Although it was challenge to design and document this piece it’s a challenge I’d gladly undertake again – in fact I’m thinking of doing a few more planetary-inspired boxes!

Beadwork, Beadwork objects, Polyhedra


Update: a tutorial for this piece is now in my etsy shop! Thanks to Sue Harle for permission to use her original diagonal tubular peyote technique in the tutorial!

I don’t seem to have had much time for beadwork recently, but a few months ago I did manage to finish a new piece: a sunburst dodecahedron!


It uses Sue Harle’s tubular diagonal peyote technique, which is just fantastic for geometric work like this as it’s beautifully flexible, but still strong enough to hold the shape together.

I’ve been playing with this idea for about a year but couldn’t really get it to click, I think mostly as I wasn’t sure that it would work (a feeling that stayed with me all the way up until it was finished!). There was also a bit of hasty re-engineering of my initial idea half way through (I might have forgotten how many edges a dodecahedron has…), but it did work in the end and I’m very happy with how it turned out. Its only downside is that it’s really hard to photograph!


I really want to try taking this idea further by trying a similar approach with other shapes – although I’m not sure yet if the angles will work out for other polyhedra. It’d also be fun to try two nested shapes, maybe a dodecahedron and an icosahedron, or two dodecahedrons, but I’m still contemplating how to join them together so they stay centered.


I also really like these metallic yellow delicas. I don’t often use yellow in my designs (you might have noticed that blue is my go-to colour!) but I’m glad I tried venturing out if my colour comfort zone to try this.


I have started writing a tutorial for this shape too! I’m still a bit apprehensive about drawing the diagrams for it at the moment, as it’s very 3 dimensional and hard to show on a flat page – need to spend some time thinking back to maths lessons about 3D projections!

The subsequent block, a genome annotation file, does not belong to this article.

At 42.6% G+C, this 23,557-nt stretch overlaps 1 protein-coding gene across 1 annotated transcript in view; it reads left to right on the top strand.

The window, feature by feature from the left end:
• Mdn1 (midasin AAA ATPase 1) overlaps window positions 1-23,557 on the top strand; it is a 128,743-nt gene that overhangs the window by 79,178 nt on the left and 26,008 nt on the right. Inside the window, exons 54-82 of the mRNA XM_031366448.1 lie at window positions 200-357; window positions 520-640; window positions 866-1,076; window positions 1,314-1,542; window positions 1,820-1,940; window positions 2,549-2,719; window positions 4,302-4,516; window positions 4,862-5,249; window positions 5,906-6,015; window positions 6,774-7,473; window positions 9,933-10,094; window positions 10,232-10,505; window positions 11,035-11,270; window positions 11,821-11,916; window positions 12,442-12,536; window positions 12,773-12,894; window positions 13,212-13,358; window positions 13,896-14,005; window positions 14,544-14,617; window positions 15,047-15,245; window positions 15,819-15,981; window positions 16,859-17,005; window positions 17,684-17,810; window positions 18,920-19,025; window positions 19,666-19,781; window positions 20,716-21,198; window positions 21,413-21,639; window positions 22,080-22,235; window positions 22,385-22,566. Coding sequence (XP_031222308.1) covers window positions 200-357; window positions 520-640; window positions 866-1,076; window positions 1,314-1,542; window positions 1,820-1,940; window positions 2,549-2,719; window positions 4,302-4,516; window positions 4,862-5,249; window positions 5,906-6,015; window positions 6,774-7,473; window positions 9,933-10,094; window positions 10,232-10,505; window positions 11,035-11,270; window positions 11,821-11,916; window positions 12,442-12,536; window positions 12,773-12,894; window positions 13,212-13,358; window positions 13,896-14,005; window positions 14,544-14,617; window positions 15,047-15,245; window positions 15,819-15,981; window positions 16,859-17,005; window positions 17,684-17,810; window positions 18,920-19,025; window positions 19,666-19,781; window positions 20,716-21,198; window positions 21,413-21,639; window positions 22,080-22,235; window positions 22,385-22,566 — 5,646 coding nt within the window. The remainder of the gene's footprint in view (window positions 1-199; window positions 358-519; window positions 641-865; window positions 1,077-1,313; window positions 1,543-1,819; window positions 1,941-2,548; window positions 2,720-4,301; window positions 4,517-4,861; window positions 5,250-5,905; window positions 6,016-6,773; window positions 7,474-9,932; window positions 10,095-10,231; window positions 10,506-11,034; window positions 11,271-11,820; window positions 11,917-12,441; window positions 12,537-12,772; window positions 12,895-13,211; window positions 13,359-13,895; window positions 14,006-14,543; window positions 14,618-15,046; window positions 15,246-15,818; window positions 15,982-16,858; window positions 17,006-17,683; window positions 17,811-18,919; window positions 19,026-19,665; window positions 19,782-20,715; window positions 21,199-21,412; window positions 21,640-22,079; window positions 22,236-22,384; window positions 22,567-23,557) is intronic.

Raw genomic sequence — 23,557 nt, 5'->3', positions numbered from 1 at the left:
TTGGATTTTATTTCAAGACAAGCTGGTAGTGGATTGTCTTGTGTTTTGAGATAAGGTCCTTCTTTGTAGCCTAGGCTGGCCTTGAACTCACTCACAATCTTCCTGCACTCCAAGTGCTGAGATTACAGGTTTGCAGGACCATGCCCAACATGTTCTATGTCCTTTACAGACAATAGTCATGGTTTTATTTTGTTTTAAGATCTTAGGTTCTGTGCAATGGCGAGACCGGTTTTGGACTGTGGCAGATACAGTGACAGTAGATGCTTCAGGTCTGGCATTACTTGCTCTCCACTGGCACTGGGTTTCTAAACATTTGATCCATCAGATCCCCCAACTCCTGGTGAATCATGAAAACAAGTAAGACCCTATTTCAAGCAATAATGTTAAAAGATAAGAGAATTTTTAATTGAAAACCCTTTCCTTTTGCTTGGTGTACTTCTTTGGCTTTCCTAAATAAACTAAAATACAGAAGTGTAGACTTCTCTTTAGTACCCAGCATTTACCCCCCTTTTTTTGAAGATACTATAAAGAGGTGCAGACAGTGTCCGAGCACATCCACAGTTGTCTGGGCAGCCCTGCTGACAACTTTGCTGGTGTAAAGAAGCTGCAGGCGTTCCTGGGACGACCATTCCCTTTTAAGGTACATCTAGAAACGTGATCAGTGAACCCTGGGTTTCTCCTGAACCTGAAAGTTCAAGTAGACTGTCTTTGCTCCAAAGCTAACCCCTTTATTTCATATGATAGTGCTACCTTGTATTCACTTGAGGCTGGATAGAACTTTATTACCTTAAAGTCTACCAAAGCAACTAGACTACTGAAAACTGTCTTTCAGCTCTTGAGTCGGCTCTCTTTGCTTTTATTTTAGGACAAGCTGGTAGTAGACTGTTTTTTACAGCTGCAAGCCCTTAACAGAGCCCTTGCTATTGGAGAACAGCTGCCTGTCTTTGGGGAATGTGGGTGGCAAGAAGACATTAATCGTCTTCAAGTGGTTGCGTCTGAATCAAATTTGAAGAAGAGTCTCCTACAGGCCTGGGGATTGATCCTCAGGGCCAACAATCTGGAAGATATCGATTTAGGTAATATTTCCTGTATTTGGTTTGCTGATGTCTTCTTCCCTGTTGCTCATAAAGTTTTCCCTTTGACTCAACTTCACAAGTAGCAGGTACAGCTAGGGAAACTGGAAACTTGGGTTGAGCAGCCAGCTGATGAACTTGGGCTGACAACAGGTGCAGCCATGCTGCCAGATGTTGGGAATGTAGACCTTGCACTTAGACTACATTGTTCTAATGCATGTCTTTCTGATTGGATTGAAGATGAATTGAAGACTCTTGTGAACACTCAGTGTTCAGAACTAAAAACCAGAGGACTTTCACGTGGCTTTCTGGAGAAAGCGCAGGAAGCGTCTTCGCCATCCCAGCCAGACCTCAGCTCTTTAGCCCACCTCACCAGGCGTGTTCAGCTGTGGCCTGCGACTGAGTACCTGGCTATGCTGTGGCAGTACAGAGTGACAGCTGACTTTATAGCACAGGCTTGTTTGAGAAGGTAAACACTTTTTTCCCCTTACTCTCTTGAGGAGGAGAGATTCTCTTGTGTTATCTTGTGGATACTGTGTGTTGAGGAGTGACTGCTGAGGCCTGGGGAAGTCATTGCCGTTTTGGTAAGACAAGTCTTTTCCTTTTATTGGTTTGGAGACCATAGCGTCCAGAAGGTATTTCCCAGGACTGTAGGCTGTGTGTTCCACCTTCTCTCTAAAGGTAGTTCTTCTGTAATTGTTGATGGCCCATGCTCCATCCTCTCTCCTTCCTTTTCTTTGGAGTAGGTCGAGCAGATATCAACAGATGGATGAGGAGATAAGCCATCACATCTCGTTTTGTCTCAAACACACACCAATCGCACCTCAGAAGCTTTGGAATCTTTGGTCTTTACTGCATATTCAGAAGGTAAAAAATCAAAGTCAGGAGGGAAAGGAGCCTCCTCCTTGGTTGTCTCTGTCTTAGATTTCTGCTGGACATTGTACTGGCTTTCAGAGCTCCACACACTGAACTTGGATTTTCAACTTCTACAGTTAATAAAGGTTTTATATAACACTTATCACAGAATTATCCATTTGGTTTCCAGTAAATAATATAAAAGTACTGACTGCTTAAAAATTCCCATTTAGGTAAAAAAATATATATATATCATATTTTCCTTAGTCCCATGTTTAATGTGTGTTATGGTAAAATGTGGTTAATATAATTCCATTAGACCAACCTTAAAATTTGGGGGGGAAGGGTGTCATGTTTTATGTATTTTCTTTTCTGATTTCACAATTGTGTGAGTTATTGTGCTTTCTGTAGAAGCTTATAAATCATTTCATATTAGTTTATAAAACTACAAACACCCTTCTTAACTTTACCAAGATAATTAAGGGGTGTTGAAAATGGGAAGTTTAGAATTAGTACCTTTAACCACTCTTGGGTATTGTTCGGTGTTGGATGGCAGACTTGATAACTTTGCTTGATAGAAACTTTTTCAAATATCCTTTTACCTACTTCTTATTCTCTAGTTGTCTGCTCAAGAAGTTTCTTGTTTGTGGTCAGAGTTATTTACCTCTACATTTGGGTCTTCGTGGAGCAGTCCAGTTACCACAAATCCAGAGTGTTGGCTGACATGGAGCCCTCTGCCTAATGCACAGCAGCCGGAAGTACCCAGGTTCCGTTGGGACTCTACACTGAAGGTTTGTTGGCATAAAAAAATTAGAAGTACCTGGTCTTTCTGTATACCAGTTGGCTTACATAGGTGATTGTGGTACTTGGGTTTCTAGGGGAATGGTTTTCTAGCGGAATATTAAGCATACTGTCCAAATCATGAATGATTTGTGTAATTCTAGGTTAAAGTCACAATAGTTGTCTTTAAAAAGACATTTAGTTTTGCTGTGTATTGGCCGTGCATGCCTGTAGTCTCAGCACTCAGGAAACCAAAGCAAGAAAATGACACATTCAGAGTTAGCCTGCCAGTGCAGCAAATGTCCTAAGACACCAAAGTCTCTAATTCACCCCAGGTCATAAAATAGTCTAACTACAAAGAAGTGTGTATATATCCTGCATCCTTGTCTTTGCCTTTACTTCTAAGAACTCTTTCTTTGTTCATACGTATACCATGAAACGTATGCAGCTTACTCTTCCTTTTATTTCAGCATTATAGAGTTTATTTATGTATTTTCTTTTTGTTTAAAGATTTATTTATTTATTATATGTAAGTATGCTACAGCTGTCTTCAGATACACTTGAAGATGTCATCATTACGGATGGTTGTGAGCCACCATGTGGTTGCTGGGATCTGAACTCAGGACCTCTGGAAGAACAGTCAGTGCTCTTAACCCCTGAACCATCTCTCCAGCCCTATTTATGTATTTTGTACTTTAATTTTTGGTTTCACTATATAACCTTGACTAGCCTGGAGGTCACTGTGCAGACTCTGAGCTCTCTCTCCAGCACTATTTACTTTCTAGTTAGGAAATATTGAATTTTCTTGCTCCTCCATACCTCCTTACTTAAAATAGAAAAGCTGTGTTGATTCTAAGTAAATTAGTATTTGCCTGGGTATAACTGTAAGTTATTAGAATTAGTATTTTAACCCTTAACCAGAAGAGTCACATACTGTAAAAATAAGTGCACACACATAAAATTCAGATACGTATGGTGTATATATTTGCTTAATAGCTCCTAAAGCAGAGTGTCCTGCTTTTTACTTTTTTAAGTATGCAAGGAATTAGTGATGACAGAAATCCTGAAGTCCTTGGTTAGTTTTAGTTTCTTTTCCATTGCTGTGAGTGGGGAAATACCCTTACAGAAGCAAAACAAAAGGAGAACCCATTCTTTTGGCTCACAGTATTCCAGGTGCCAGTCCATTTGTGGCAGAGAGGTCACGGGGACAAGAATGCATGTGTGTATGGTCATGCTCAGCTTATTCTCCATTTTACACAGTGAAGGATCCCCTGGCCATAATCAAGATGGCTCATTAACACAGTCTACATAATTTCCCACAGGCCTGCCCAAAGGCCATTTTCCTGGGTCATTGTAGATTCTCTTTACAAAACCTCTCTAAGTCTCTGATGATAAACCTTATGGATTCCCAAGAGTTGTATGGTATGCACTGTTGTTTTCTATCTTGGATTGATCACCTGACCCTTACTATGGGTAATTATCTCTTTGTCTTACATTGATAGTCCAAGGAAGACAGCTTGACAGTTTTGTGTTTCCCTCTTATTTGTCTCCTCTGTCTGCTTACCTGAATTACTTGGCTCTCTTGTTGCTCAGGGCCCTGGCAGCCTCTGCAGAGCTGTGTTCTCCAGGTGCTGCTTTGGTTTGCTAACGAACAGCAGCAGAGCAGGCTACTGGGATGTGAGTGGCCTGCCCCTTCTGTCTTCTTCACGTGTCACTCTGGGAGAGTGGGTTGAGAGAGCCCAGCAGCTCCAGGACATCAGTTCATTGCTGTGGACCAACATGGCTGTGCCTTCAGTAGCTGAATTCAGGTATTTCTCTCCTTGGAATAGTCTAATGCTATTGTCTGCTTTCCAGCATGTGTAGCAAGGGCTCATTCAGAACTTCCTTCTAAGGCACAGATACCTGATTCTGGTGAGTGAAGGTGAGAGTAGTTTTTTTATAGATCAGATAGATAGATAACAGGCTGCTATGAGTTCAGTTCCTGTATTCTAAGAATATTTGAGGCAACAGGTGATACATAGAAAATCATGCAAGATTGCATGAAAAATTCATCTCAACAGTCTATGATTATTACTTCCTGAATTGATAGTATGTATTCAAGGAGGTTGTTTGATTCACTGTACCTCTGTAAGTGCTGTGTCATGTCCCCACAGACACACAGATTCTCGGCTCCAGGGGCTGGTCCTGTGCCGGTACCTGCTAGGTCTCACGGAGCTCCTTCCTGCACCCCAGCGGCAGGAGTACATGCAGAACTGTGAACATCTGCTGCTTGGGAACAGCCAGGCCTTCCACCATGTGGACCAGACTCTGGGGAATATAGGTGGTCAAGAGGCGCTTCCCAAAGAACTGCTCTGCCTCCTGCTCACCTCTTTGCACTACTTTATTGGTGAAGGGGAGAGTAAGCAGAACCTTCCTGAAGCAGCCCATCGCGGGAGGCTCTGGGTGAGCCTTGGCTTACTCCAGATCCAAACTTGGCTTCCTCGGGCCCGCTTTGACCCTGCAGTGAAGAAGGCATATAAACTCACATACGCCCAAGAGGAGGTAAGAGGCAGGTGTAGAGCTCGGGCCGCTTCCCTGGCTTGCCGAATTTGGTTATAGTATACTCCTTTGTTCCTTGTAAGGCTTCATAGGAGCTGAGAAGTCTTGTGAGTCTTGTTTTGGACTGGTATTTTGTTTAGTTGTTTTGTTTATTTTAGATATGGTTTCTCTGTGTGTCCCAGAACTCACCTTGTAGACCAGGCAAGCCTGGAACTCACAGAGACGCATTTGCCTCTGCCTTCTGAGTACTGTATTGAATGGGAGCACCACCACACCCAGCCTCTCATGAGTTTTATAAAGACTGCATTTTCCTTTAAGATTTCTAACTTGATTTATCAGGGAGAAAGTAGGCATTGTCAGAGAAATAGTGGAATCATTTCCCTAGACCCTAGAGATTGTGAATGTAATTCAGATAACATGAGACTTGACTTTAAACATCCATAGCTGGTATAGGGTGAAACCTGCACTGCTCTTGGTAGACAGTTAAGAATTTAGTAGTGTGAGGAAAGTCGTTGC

Beadwork, Beadwork objects

Spring spirals

It’s been fairly chilly here the last few months and apparently delicas break pretty easily when they’re cold, so I haven’t been able to get much beadwork done. While I wait for spring (maybe further off than I thought as I sit here watching the hail outside!) I’ve been trying to organise my “in-progress” beadwork… a large proportion of which is half-finished test pieces that I don’t want to take apart, but aren’t really anything useful and seem destined to sit in a box forever.

Occasionally however I do manage to make a test piece into an actual object – if only to feel like I’ve achieved something! This one is a small trinket pot I made out of a test piece for an idea about cellini horns a couple of years ago:


The spikes are just Contemporary Geometric Beadwork half-horns – that is, a side incease (wing) that then gets stitched together along its top, instead of decreasing back to the main work like you would for a horn. The spirals all meet at the right place on the join, but don’t quite line up how I’d like where the half-horn meets the rest of the beadwork – if I ever make these again I need to sit down and work out how to get the counts completely correct so there’s a smooth transition to the rest of the work.


It started out like a very small CGB bangle, a plain tubular piece of peyote from a MRAW start. The transition from circular at the base to square at the top is entirely the result of the cellini spirals changing the shape of the beadwork!

I made it into a trinket pot by just adding a few rows of size 11 and 15 seed beads to the MRAW start at the bottom (like the back of a bezel), as well as a row of 15s at the top. I then cut out a piece of card the right size and stuck some grey suede to either side to make the base:


I’m not sure that cellini horns have much of a future as a bangle idea, but a thinner piece could make a pretty interesting pendant!


It is unfortunately a bit lopsided. I probably wouldn’t use matte beads for the sides again, they seem to result in a fabric which doesn’t have much flexibility – a bit of a problem since the cellini horns cause the beadwork to warp significantly! Still, I think it looks pretty neat:


It’s also a nice spring colour – like green shoots emerging from the winter ground!